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Whether you’re a seasoned embroiderer looking to transition to making money off your hobby or a newbie looking to harness demand for embroidered items to turn a profit, considering embroidery business startup costs is essential.
Several years ago, I unintentionally started a small embroidery business embroidering for friends and family. When things went well, I then intentionally transitioned to making some actual money doing the craft I love.
Follow along to learn everything you need to know about how much it costs to start an embroidery business so you can budget before embroidering your first project!
How much does it cost to start an embroidery business?
Embroidery business startup costs can range from $1,000 to more than $25,000 depending on the machine you purchase, what type of embroidery blanks you plan to personalize, and even where you’re located.
Costs Associated Broken Down Further
What a large range, right?! Below are brief descriptions of startup costs, with explanations for the extensive range of estimates.
1. Embroidery Machine Cost
- $300 – $20,000+
Different types of embroidery machines carry different price tags.
As such, embroidery machines cost anywhere from $300 for small, single-needle flatbed embroidery machines to $25,000+ for multi-head embroidery machines.
As their name suggests, single-needle machines have only one needle, meaning users change threads at the end of each color.
These take longer to stitch designs with many color changes, but they’re perfectly adequate for single-color monogramming or personalization projects.
Many business owners initially start with small hoop, single-needle embroidery machines, and as the business starts profiting, they later invest in multi-needle machines.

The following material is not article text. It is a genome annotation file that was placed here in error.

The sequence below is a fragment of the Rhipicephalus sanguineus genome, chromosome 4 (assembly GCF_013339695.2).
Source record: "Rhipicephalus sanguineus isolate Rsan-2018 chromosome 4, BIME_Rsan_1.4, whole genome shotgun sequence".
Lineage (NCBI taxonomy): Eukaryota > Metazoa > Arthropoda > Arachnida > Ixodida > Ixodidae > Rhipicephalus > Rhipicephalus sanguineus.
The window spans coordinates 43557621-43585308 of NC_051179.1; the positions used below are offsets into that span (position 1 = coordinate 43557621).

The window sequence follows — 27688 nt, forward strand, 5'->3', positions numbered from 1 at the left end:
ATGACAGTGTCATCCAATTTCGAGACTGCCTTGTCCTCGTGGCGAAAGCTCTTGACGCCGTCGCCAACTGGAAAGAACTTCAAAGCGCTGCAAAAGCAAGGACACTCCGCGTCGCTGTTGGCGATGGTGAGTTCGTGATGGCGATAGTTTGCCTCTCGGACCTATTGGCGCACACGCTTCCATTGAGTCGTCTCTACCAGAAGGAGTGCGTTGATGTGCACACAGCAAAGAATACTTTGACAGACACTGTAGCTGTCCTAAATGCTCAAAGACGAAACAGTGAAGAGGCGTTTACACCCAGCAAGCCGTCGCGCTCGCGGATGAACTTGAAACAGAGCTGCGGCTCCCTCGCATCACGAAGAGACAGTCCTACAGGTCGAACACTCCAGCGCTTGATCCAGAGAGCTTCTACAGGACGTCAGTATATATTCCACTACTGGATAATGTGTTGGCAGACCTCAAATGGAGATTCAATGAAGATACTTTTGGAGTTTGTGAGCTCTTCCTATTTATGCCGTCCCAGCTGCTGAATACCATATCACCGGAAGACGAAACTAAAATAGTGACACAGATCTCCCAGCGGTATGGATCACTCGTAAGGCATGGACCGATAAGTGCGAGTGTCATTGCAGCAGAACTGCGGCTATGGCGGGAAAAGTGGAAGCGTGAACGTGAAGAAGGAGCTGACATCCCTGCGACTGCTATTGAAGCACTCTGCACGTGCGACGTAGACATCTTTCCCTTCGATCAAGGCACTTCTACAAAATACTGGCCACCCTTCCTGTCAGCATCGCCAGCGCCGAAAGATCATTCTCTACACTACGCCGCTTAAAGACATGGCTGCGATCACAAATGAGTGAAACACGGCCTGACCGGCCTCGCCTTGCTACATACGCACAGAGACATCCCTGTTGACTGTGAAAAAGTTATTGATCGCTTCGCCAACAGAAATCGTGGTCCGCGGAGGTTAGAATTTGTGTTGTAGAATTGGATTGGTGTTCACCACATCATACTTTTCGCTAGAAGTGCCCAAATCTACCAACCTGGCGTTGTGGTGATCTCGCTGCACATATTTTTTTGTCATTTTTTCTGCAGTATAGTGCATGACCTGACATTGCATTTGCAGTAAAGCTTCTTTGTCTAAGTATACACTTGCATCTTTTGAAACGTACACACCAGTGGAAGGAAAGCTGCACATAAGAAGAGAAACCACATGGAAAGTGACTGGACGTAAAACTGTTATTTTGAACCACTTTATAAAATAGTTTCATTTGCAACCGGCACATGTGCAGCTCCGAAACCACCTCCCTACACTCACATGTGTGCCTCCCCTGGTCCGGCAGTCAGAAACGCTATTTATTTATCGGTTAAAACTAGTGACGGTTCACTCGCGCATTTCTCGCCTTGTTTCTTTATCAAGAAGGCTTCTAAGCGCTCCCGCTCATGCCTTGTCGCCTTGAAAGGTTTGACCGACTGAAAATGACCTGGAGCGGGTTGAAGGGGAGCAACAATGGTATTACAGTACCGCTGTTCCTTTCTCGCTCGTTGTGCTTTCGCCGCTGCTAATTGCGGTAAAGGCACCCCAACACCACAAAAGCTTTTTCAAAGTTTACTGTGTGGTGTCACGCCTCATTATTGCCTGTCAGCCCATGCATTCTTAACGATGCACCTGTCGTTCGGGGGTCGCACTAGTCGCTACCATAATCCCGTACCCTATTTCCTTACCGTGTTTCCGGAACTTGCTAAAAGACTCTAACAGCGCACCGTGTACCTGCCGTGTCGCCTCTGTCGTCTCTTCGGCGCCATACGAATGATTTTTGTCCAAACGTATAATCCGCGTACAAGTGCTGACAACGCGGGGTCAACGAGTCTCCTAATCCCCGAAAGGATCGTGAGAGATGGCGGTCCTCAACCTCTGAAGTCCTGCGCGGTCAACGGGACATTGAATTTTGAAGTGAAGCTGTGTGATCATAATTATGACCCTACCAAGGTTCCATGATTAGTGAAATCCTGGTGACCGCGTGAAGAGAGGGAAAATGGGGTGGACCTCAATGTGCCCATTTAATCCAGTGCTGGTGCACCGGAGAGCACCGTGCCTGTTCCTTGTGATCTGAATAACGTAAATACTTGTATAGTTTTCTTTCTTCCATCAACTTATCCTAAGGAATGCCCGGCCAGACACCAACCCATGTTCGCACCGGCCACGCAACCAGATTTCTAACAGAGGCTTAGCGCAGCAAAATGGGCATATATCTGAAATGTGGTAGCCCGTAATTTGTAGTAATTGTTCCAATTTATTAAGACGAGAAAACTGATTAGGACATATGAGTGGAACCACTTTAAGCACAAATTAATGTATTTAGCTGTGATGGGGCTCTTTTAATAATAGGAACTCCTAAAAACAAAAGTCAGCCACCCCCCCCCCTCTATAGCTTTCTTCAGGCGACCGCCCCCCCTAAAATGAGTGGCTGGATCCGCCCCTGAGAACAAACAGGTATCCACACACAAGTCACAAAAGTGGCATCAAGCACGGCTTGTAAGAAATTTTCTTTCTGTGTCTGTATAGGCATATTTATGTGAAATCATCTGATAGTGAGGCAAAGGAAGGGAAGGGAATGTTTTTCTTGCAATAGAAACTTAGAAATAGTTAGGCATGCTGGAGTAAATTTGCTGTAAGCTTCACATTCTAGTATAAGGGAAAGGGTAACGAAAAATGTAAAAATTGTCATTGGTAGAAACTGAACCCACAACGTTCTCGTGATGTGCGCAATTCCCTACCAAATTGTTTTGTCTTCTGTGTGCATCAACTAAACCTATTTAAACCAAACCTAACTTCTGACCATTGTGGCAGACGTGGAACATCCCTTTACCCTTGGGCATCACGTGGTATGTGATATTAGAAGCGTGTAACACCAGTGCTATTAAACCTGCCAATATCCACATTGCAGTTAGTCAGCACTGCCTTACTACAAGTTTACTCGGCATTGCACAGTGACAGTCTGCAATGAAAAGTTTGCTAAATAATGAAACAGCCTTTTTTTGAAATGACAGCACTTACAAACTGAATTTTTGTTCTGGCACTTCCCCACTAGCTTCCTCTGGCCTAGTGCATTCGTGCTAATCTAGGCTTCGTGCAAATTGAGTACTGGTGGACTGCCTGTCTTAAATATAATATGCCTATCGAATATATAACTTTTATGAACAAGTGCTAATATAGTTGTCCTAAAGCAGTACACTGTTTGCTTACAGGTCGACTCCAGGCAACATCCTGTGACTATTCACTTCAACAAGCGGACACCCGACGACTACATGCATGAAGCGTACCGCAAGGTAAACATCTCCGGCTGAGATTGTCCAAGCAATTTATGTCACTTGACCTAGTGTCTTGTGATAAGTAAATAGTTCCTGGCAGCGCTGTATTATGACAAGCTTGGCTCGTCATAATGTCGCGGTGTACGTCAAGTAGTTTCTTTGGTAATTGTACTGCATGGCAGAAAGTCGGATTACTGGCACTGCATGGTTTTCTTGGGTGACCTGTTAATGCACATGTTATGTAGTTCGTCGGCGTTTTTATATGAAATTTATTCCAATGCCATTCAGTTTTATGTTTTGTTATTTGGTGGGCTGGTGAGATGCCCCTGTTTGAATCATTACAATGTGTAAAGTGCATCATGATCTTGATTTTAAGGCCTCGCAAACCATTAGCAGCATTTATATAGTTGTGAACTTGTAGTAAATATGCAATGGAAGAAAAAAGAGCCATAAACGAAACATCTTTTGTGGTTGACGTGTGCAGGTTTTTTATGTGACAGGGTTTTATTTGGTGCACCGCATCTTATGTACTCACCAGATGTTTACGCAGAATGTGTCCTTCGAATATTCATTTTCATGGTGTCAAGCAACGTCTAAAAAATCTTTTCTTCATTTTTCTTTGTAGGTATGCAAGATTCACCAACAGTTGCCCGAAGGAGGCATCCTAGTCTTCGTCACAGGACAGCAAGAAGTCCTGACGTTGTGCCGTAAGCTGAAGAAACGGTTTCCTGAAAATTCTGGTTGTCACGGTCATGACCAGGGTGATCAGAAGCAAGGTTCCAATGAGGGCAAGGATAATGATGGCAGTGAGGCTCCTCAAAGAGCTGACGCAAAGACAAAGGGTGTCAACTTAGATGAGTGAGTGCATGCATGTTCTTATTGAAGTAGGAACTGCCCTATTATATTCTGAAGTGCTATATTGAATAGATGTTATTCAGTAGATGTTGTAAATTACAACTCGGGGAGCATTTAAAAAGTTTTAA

As the name suggests, multi-needle machines have more than one needle (typically 6+) and automatically change thread colors for you.
They’re more expensive than single-needle machines, but they can be more efficient, allowing business owners to produce more finished products daily.
For a commercial-minded embroidery business hopeful, ultimately purchasing a line of multi-needle machines (called a multi-head machine) is the best way to maximize production.
However, multi-head machines are expensive and aren’t as space-friendly for home embroidery business owners, so having a space to house a multi-head machine and supplies is an additional consideration and cost.
As a note, purchasing a used embroidery machine can save money, but it could be more hassle if it wasn’t well maintained by its previous owner. You can also consider financing your embroidery machine to have more cash available initially for other business needs.
One last option to save some money on a machine is to see if your city is lucky enough to have an embroidery machine you can rent. My local library’s MakerSpace rents out embroidery machines free of charge to residents!
2. Supplies Cost
Must-have embroidery supplies include things like machine embroidery threads (different than sewing threads) in a wide variety of colors and embroidery stabilizer.
A set of 80 embroidery threads on Amazon can cost as little as $50, and purchasing in bulk decreases prices. (I prefer the big, 5000-meter spools for standard colors like black, white, and red.)
Multiple types of embroidery stabilizer (cut-away, tear-away, wash-away, etc.) are also needed in different sizes to allow stitching on all types of blanks.
Expect to spend at least $75 to get rolls of each type of stabilizer in the appropriate sizes to stitch your beginning projects.
One other consideration for supplies cost is additional machine hoops.
I like having extra hoops for my embroidery machine so I can prep the next project before the current project is done stitching.
Having a variety of hoop sizes also means you can pick the smallest hoop possible to save money on stabilizer.
3. Embroidery Blanks Expenditures
If you don’t want to embroider items the customer supplies, you must add costs for an initial stash of embroidery blanks. (Because what customer wants to wait for you to order blanks and then embroider them?)
This stash could include t-shirts, polos, pre-made patch blanks, blankets, and more.
Niching down to just a few products can decrease initial investment, but a small number of offerings will also decrease your potential customer pool.
4. Cost of Designs and Digitizing Software
- Free to $1000+, depending
Most embroidery machines have a few hundred built-in embroidery designs (although some brands don’t allow you to use them on items you sell) and fonts for adding text.